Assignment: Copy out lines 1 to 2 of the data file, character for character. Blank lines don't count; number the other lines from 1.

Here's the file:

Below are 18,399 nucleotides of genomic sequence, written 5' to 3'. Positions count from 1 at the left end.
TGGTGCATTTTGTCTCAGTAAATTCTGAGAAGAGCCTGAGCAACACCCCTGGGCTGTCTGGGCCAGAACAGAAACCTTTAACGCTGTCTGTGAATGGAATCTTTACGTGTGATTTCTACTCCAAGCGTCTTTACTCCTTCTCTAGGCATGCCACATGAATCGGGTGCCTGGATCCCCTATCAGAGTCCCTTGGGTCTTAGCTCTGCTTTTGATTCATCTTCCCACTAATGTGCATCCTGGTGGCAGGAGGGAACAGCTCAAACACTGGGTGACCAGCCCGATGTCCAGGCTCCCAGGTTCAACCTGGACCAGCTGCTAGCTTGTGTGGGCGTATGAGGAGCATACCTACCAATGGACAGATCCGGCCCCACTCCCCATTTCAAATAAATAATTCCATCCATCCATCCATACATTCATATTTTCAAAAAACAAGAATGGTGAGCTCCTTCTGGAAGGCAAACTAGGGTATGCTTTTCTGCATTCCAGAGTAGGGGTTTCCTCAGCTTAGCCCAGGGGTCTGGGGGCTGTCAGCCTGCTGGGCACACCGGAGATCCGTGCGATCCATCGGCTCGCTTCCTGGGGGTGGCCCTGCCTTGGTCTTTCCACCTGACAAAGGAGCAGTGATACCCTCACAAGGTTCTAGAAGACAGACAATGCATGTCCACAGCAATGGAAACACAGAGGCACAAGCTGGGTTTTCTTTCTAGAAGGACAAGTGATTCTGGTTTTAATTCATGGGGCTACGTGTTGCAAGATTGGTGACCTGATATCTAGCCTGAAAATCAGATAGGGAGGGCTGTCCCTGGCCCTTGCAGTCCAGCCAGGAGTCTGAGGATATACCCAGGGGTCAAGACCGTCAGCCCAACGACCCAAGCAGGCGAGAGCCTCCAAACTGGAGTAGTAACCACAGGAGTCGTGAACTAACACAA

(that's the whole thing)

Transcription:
Below are 18,399 nucleotides of genomic sequence, written 5' to 3'. Positions count from 1 at the left end.
TGGTGCATTTTGTCTCAGTAAATTCTGAGAAGAGCCTGAGCAACACCCCTGGGCTGTCTGGGCCAGAACAGAAACCTTTAACGCTGTCTGTGAATGGAATCTTTACGTGTGATTTCTACTCCAAGCGTCTTTACTCCTTCTCTAGGCATGCCACATGAATCGGGTGCCTGGATCCCCTATCAGAGTCCCTTGGGTCTTAGCTCTGCTTTTGATTCATCTTCCCACTAATGTGCATCCTGGTGGCAGGAGGGAACAGCTCAAACACTGGGTGACCAGCCCGATGTCCAGGCTCCCAGGTTCAACCTGGACCAGCTGCTAGCTTGTGTGGGCGTATGAGGAGCATACCTACCAATGGACAGATCCGGCCCCACTCCCCATTTCAAATAAATAATTCCATCCATCCATCCATACATTCATATTTTCAAAAAACAAGAATGGTGAGCTCCTTCTGGAAGGCAAACTAGGGTATGCTTTTCTGCATTCCAGAGTAGGGGTTTCCTCAGCTTAGCCCAGGGGTCTGGGGGCTGTCAGCCTGCTGGGCACACCGGAGATCCGTGCGATCCATCGGCTCGCTTCCTGGGGGTGGCCCTGCCTTGGTCTTTCCACCTGACAAAGGAGCAGTGATACCCTCACAAGGTTCTAGAAGACAGACAATGCATGTCCACAGCAATGGAAACACAGAGGCACAAGCTGGGTTTTCTTTCTAGAAGGACAAGTGATTCTGGTTTTAATTCATGGGGCTACGTGTTGCAAGATTGGTGACCTGATATCTAGCCTGAAAATCAGATAGGGAGGGCTGTCCCTGGCCCTTGCAGTCCAGCCAGGAGTCTGAGGATATACCCAGGGGTCAAGACCGTCAGCCCAACGACCCAAGCAGGCGAGAGCCTCCAAACTGGAGTAGTAACCACAGGAGTCGTGAACTAACACAA